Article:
Using Carousel for remote learning
Obviously, in an ideal world, you’d get a little more than zero days’ notice of a sudden switch to remote learning for all schools. But here in England (where Carousel is based) we‘re not living in an ideal world, and so teachers around the country are frantically adjusting their teaching strategies to suit the new “locked down” normal.
To help, we thought we’d write a blog summarising some of the ways Carousel can help with remote learning. The blog assumes some knowledge of how Carousel works, but if you’re a newbie, fear not: our help site has loads of resources and videos to get you up and running. Huge thanks to our ever-awesome community of 4,000+ users who contributed thoughts and ideas.
1. Use a quiz as a lesson starter.
Let’s call this the “classic” approach, as used by @purplechemist, who refers to Carousel co-founder Adam’s Retrieval Roulettes. Typically, this might involve creating a short (5–10 question) quiz that’s relevant to what will be covered in the lesson.
Alternately, you might choose to set a 10 question quiz with 5 questions relating to do a “retrieval starter, as favoured by @jmcdougallwelch:
We also like combining both approaches by setting a 10 question starter quiz with 5 questions relating to the lesson and 5 harking back to previous topics. This way you make sure you build in some spaced repetition to your routine with the minimum of hassle.
2. Set a pre- and post- quiz.
@DanJRich uses Carousel both before a unit (to establish prior knowledge) and at the end (to see what students have learnt). We like this approach — and Carousel’s DUPLICATE QUIZ feature makes it easy to reset an identical (or similar) version of an earlier quiz.
3. Set weekly task (in lesson or as a homework)
Adam blogged recently about how Carousel can help you to set meaningful homeworks (and also about how homework historically has just generally been a bit rubbish). One useful tidbit in the blog is the importance of establishing quizzing as a routine with your class: “By the time we are a couple of weeks in they know what to do, meaning they are less likely to fail to follow instructions or give up after a couple of attempts.”
@Dr_Castelino is also a fan of this approach. She sets a weekly task which combines flashcard study using Carousel’s “REVISE” feature with a short (5–10 question) quiz:
4. Discuss difficulties
While quizzes are great for asynchronous learning (e.g. self-paced lessons and homeworks), Carousel’s analysis features also give you rich information for in-lesson discussions, whether you’re doing that via video streaming or using the chat features of your learning platform. @CharleAugust looks for the Carousel questions where students struggled the most to kickstart an in-class discussion:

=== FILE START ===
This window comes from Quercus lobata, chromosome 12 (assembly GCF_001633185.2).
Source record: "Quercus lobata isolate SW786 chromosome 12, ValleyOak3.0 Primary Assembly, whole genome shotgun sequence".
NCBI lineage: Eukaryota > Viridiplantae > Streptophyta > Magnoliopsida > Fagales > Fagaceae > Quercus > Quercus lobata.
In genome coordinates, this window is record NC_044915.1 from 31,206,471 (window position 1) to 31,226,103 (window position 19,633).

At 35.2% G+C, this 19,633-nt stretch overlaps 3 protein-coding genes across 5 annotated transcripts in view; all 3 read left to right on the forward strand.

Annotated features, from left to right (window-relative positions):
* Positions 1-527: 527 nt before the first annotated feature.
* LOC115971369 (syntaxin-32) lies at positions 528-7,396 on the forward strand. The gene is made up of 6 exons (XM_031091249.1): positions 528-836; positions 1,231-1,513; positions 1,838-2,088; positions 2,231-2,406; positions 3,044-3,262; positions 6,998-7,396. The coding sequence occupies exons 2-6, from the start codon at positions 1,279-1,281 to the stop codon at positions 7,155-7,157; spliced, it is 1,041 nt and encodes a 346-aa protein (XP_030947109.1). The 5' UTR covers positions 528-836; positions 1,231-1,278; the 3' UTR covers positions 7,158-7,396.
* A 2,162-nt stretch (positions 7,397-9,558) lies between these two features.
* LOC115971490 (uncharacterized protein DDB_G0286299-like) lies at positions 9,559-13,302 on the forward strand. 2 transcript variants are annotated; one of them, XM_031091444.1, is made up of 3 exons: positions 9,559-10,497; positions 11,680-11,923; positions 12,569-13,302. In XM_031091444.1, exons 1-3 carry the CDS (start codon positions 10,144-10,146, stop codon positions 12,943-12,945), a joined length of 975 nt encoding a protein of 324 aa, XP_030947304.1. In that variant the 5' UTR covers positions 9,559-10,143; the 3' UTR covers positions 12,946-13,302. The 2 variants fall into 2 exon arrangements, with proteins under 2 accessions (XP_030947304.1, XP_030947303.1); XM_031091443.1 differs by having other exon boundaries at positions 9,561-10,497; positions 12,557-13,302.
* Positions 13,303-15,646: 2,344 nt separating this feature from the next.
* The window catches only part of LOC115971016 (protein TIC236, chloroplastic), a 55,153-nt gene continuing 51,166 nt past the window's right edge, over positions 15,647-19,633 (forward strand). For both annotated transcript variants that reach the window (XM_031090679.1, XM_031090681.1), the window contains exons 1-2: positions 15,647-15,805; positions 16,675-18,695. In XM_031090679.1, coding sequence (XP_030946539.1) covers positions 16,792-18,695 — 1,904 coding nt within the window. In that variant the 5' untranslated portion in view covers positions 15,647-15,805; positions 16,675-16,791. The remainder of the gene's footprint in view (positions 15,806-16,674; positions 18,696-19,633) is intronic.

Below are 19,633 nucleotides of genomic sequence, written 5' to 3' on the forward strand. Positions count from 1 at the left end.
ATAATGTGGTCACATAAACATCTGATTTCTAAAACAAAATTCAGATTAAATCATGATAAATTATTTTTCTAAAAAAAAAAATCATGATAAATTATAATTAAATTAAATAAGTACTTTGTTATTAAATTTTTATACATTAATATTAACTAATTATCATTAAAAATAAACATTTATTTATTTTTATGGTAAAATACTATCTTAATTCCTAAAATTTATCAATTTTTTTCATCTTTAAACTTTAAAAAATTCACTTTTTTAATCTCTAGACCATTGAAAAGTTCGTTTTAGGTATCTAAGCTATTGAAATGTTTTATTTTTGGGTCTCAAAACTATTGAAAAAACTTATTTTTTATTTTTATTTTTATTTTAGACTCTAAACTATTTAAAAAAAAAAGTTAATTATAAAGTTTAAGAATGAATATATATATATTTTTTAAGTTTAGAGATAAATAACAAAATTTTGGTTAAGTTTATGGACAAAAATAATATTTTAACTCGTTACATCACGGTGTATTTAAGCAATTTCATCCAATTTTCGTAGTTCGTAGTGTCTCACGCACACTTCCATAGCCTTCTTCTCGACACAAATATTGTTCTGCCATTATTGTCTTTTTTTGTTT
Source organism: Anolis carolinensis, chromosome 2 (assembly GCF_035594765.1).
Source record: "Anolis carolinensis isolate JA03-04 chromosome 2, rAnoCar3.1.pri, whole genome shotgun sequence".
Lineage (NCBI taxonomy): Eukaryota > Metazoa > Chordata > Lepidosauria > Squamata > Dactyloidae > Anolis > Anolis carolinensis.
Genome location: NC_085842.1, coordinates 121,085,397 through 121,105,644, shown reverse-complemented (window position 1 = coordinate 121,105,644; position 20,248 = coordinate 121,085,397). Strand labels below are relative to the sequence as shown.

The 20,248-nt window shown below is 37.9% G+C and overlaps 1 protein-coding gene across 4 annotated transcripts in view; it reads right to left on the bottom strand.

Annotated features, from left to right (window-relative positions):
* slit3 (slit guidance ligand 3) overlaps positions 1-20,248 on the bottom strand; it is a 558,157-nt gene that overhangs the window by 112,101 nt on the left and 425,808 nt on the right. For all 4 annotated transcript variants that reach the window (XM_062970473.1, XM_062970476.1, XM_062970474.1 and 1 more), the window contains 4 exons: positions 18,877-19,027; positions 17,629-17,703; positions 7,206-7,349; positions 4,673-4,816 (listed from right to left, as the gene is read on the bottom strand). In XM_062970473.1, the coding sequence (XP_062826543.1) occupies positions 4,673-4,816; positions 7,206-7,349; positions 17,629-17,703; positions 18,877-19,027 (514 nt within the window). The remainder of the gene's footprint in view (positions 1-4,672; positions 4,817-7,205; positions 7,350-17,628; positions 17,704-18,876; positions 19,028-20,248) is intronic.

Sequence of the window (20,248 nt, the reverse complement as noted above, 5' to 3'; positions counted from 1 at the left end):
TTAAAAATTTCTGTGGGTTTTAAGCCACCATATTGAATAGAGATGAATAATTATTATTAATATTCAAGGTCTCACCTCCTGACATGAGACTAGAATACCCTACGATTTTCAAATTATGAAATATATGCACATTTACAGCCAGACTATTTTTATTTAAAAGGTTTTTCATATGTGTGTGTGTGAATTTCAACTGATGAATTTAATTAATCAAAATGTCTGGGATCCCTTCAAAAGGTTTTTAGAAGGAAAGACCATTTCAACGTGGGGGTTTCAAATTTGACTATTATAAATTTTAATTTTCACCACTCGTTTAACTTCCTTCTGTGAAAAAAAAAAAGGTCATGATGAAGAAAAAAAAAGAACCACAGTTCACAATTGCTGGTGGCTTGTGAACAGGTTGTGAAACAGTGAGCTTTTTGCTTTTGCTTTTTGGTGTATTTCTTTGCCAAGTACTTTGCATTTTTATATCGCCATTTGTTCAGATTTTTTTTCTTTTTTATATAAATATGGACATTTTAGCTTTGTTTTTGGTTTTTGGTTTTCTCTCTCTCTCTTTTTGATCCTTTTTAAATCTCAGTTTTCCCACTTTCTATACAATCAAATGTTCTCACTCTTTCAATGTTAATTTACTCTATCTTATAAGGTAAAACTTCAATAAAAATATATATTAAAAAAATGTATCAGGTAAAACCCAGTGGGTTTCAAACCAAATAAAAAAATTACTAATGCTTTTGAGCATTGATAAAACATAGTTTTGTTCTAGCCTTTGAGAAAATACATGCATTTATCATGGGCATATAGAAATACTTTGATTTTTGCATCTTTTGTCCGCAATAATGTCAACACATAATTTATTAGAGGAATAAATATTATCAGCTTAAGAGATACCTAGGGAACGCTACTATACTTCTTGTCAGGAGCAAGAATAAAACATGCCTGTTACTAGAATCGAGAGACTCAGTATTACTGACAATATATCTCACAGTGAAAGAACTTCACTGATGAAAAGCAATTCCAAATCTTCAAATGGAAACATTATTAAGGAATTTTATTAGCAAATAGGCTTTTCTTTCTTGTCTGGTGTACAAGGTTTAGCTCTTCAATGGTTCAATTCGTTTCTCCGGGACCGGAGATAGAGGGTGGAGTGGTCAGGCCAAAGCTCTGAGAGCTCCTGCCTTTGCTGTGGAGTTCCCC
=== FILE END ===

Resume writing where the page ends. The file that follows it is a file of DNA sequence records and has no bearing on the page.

5. Stretch students with more complex questions
In our experience, quite a few Carousel users also have experience of using Microsoft and Google tools for Multiple Choice Questions (MCQs). And that’s great — we’re big fans of MCQs, particularly for diagnosing understanding of new content, as we blogged about here.
At the same time, Carousel’s focus on short and medium length answers will help you if you want to stretch students with more demanding questions. @basnettj has written a whole blog on this subject for Carousel which is going live in the next few days, so keep an eye out for that — as you’ll see from the following tweet, she’s an enthusiastic user of more open-ended questions.
One neat aspect of Carousel is that students self-mark their answers before teachers moderate, so you needn’t fear the workload implications of this kind of question.
6. Set up links to flashcards for revision and retrieval practice
It’s very hard (and often not advisable) to have students in “live” lessons all day right now — particularly when students may not have the devices of bandwidth for streaming. That means a larger part of the school day is self-directed. Revision flashcards can help fill these gaps, as @jennifermcclun4 has found.
Carousel’s REVISE features can be activated when setting a quiz, and can play an important part in setting work for these asynchronous stretches. Even if you don’t have a big question bank of your own making, there are now over 400 question banks across 28 subjects in the Carousel Community, so hopefully you’ll find one that’s suitable for your classes’ revision needs.
7. Mark work together in a remote lesson.
A final suggestion from Adam: “Sometimes it can be worth independently letting students mark their answers one-by-one during the lesson, and then looking at the analysis together. Alternately you can can go through the quiz question-by question and cold-call students — e.g. ‘Read your answer for me, David’ — as a basis for discussion and embedding understanding.”
8. Use Carousel in conjunction with Oak
Here’s Adam again:
To summarise, set a Carousel quiz with REVISE MODE turned off to establish how well the concepts of an Oak lesson were understood. Then, after you’ve addressed any misconceptions, set the exact same quiz one week later with REVISE MODE turned on to ensure that the knowledge has been embedded. You can keep setting retakes for students who score 70% or less.